This initiative was sponsored by the Concordia University’s Faculty of Arts and Science and the Simone de Beauvoir’s faculty member Gen Rail. 


Online & Onstage: Four Young Trans Artists Discuss their Work, August 16 2017 at the Pride/Fierté Montreal National Conference

Considering the homophobic and transphobic discourse circulating in our public and private spaces (now, and always) and the ongoing threats to LGBTQIA+ identities, expression and even lives, we believe that this is an important moment to represent our students on a national stage as we discuss and strategize around resistance, resiliency and representation.

Our panel featured a dynamic discussion between four trans artists and responded to the work and resilience of marginalized trans artists in our community navigating a political climate in which Canadian provinces have increasingly recognized the rights of transgender youth while at the same time, transgender people have also experienced frightening backlash. Read more about our four panelists below, and if you missed the panel check out the links to their work:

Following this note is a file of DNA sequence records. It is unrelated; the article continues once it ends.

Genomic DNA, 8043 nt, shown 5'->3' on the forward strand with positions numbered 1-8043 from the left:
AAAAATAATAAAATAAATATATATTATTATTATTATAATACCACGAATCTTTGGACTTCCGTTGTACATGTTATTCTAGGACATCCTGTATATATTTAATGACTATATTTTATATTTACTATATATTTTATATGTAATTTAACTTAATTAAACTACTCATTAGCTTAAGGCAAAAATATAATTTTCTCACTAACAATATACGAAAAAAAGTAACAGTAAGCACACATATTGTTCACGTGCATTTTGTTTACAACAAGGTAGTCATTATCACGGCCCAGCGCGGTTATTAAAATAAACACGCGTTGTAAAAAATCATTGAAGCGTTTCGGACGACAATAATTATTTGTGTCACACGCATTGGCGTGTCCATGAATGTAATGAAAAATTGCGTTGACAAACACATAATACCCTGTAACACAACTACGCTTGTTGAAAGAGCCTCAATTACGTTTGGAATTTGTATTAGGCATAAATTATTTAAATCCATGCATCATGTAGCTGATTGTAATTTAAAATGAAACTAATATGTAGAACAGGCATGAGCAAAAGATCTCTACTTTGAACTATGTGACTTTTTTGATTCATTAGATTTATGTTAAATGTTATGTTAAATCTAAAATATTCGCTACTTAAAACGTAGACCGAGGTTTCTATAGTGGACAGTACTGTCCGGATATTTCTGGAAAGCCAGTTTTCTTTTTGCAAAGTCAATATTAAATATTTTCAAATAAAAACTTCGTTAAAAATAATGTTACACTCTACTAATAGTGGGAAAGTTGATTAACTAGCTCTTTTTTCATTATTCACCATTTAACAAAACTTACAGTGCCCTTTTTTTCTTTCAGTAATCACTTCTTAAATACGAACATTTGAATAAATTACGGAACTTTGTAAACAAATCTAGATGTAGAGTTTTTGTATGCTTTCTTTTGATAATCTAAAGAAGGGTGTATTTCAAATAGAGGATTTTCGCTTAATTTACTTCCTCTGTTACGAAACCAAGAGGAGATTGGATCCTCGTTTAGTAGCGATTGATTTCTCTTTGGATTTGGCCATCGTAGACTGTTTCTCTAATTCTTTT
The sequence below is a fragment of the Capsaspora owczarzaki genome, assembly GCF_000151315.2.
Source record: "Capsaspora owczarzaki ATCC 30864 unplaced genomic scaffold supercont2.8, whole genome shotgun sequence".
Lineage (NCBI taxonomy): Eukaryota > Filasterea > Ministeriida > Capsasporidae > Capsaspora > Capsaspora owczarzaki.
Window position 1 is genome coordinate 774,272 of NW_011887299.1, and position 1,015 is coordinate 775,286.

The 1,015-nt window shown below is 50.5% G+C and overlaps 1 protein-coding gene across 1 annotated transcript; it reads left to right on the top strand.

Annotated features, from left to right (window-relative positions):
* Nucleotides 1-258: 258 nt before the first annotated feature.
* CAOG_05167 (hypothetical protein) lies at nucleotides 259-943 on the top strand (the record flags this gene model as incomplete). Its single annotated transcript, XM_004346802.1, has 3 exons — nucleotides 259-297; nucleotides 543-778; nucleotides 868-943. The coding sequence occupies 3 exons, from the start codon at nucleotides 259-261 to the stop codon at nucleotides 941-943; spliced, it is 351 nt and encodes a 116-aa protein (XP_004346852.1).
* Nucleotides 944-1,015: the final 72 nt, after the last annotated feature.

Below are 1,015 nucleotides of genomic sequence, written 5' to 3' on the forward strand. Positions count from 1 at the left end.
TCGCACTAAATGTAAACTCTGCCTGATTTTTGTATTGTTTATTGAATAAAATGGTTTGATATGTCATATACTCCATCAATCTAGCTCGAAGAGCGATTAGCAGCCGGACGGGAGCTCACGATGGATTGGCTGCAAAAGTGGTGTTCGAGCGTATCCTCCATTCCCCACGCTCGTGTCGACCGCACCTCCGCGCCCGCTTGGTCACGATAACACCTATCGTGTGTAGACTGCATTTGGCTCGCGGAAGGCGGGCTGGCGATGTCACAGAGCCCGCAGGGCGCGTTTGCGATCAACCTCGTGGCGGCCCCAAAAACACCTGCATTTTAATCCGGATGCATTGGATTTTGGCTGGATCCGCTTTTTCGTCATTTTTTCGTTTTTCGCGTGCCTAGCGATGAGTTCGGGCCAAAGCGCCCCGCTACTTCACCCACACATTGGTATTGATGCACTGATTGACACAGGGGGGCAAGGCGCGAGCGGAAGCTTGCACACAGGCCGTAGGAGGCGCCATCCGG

Sophie Labelle is a trans author, cartoonist and public speaker from Montreal. She is mostly known for her webcomic Assigned Male. Labelle grew up in rural Quebec, is an ex-elementary school teacher, and was the camp co-ordinator for Gender Creative Kids Canada. She is active in the trans rights movement and gives conferences about trans history and transfeminism. Labelle has written many children’s books about gender identity and expression, and wrote the foreword to Tikva Wolf’s book, Ask me about Polyamory: The Best of Kimchi Cuddles.